IN his recent address to the United Nations General Assembly, Pope John Paul II made an impassioned plea to rescue humanity from its current predicament. His words were timely, for on the cusp of a new millennium, we see the human spirit under siege as seldom before.
Across the world, the voices of millions are crying out in desperation for relief and guidance. Many of our fellow human beings still live in abject poverty.
The New World Order, with its promise of peace through collective security, has come upon a baptism of fire. And still it would appear that no common frame of reference, no new consensus, no global ethic has emerged to assure the peoples of the world that they can lead peaceful, secure, and decent lives.
We must learn the lessons of the 20th century, no matter how hard, and apply them.
The Pontiff warned against indifference, especially when it expresses itself in denying the rights of others. Injustice is perceived and conflict results when the gap between self and other seems larger than the common ground. It is the fundamental split between ''me'' and ''you,'' between ''us'' and ''them,'' which is at the root of all conflicts, including the nightmare of violence and terror.
The salvation of contemporary society lies in respect for every culture. From our perspective in the Middle East, where a historic accommodation of differences is slowly taking place, there is no point more crucial than this. For after decades of conflict, Arabs and Jews are finally beginning to recognize each other's hopes, fears, and beliefs.
Freedom and justice cannot simply be defined by the absence of tyranny and oppression. Freedom, as the pope said, is a measure of humanity's dignity and greatness, while modern totalitarianism is an assault on our dignity, denying us the most elementary and inalienable rights. Totalitarianism is a challenge to the individual's spiritual growth and the moral vitality of nations.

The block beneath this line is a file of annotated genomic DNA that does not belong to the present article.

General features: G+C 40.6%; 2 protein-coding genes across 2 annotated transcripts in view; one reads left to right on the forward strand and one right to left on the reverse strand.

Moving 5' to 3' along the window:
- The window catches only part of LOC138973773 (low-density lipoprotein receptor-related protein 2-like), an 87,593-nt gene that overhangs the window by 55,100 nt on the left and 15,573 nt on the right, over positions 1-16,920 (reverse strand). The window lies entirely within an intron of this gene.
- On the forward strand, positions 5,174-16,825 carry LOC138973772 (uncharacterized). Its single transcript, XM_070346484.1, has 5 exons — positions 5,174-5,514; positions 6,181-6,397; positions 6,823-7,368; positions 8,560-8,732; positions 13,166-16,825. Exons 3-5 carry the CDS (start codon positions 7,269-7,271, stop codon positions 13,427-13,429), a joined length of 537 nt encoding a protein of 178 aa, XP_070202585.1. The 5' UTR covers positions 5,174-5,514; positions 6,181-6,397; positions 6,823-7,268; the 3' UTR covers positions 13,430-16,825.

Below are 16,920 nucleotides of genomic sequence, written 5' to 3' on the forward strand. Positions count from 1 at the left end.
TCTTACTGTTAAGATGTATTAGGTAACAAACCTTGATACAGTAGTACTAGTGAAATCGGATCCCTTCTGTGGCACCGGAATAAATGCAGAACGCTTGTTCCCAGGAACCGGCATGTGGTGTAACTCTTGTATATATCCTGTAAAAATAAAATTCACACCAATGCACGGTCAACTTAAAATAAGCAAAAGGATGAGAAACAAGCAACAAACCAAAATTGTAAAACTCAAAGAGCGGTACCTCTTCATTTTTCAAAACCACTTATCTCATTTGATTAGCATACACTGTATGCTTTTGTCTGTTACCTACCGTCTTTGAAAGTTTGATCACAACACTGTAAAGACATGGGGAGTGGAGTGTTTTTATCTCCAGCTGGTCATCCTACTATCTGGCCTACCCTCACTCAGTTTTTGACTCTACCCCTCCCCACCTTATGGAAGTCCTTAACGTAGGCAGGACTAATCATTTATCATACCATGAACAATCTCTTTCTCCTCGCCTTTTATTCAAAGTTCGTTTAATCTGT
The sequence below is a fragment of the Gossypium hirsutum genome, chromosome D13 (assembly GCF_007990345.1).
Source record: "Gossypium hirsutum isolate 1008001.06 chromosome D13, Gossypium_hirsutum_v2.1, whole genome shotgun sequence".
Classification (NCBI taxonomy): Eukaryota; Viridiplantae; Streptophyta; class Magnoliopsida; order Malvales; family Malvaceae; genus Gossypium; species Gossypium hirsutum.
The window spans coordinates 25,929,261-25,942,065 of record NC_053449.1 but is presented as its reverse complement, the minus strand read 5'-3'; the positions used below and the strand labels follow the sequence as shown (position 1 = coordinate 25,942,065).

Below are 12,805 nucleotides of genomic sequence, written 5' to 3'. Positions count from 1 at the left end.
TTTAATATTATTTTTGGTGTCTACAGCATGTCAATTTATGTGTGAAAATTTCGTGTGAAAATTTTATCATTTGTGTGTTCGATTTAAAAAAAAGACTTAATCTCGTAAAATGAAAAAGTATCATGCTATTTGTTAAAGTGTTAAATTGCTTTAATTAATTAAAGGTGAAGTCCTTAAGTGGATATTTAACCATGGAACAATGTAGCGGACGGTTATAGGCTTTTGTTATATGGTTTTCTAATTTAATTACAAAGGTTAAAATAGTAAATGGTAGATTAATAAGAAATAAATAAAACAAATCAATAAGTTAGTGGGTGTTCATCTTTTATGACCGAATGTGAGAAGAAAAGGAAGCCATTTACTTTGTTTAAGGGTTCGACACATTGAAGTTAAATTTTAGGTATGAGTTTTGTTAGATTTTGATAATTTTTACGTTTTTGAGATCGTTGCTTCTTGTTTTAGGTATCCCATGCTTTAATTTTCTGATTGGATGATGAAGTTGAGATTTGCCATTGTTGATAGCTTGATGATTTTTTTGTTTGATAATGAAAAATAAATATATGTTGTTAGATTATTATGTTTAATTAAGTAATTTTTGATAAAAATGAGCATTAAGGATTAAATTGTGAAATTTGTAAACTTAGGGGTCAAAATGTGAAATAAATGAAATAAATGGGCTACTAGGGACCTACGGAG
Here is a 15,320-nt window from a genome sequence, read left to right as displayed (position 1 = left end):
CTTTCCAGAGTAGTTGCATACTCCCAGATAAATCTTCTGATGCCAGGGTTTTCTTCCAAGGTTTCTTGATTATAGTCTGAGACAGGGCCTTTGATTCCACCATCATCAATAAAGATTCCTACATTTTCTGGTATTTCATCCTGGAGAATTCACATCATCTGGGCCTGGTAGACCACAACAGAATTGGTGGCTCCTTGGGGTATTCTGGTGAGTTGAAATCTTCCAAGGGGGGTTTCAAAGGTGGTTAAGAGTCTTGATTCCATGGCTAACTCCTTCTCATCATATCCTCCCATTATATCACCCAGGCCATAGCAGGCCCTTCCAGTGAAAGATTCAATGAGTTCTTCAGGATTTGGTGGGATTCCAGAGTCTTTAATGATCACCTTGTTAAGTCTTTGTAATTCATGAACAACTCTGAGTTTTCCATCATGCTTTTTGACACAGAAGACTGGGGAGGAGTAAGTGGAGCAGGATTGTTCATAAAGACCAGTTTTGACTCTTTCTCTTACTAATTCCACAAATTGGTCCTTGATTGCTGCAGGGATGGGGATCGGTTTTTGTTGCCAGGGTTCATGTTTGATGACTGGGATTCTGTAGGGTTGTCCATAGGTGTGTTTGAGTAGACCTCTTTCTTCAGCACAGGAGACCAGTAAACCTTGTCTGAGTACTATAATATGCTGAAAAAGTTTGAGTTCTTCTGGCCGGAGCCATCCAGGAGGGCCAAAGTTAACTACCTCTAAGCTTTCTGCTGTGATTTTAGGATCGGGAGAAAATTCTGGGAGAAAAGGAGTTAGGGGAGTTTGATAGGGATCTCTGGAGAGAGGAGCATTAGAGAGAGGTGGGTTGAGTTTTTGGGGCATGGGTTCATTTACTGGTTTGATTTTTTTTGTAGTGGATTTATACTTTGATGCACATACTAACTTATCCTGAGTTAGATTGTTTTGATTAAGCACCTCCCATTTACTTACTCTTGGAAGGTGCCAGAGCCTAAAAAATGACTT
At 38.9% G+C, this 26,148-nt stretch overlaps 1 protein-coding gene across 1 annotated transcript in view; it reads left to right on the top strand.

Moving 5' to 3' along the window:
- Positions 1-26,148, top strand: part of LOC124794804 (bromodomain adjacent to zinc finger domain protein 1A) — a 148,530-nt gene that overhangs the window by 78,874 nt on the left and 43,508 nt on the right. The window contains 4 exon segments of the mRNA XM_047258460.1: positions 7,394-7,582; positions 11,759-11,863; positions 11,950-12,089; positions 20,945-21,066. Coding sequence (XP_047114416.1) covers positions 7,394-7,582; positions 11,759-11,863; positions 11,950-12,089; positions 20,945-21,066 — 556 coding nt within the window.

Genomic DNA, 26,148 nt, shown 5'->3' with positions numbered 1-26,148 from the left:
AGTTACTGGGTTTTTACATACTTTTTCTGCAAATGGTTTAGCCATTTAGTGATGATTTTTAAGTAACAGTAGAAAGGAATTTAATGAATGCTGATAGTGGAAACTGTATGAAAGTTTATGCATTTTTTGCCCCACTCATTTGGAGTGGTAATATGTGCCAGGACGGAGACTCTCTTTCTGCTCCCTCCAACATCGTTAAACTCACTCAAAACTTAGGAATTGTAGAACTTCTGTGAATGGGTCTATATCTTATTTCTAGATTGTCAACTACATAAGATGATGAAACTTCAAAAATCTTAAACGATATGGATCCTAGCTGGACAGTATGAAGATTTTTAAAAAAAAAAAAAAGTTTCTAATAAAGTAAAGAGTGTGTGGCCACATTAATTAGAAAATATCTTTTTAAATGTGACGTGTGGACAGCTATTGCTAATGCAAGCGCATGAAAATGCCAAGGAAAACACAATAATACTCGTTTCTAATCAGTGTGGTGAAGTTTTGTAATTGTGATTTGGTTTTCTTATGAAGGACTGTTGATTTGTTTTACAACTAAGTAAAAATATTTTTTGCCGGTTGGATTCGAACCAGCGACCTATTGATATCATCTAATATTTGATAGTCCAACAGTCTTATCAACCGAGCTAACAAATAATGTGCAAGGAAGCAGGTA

Healing the family of nations
Systems of thought that tend toward exclusion, that define the other as a threat to be eradicated rather than an ally to work with, lead to the assertion of a monopoly on the truth and a denial of diversity. The results of such assertions are only too clear in the wars that scar the last years of this century.
The United Nations must rise to the challenge. Fashioned in the aftermath of World War II, but effectively frozen by the cold war, the UN now has the opportunity to bring together our disparate ''family of nations.''
A renewed UN could help to forge a consensus for the new millennium based on a participatory, inclusive approach. But this will not occur until the states who are the members of the UN find the political will to lay aside narrowly defined national interests for the sake of a greater good.
The task of consensus-building therefore is crucial. In these transitional post-cold-war times, human rights represent a yardstick by which we can judge the success of our endeavors. They represent a minimum standard of conduct toward fellow human beings that becomes more pertinent than ever when they are daily abused on a massive scale.
However, we should aim further than a minimum standard and articulate a positive common code of inclusion and respect. Only such an ethic can bring to many societies a new kind of politics in which people matter. Only such an ethic can build a bridge across the gap between ''us'' and ''them,'' and make us realize that we are all ''us.''